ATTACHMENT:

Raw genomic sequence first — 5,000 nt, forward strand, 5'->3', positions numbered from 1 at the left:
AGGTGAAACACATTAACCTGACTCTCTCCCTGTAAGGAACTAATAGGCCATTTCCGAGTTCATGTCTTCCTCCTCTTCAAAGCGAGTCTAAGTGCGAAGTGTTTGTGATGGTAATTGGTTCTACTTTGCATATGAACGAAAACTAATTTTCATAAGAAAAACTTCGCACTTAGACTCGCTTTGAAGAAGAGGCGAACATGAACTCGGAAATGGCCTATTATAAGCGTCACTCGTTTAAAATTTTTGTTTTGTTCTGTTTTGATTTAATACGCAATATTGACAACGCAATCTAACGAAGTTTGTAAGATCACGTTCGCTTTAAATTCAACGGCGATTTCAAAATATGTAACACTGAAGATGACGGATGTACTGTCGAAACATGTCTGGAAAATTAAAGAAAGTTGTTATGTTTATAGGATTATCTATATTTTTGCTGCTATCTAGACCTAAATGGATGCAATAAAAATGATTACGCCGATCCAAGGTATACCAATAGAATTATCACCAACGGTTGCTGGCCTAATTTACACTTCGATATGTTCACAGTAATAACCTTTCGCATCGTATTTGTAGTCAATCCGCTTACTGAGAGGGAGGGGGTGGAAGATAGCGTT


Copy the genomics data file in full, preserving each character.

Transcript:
Raw genomic sequence first — 5,000 nt, forward strand, 5'->3', positions numbered from 1 at the left:
AGGTGAAACACATTAACCTGACTCTCTCCCTGTAAGGAACTAATAGGCCATTTCCGAGTTCATGTCTTCCTCCTCTTCAAAGCGAGTCTAAGTGCGAAGTGTTTGTGATGGTAATTGGTTCTACTTTGCATATGAACGAAAACTAATTTTCATAAGAAAAACTTCGCACTTAGACTCGCTTTGAAGAAGAGGCGAACATGAACTCGGAAATGGCCTATTATAAGCGTCACTCGTTTAAAATTTTTGTTTTGTTCTGTTTTGATTTAATACGCAATATTGACAACGCAATCTAACGAAGTTTGTAAGATCACGTTCGCTTTAAATTCAACGGCGATTTCAAAATATGTAACACTGAAGATGACGGATGTACTGTCGAAACATGTCTGGAAAATTAAAGAAAGTTGTTATGTTTATAGGATTATCTATATTTTTGCTGCTATCTAGACCTAAATGGATGCAATAAAAATGATTACGCCGATCCAAGGTATACCAATAGAATTATCACCAACGGTTGCTGGCCTAATTTACACTTCGATATGTTCACAGTAATAACCTTTCGCATCGTATTTGTAGTCAATCCGCTTACTGAGAGGGAGGGGGTGGAAGATAGCGTT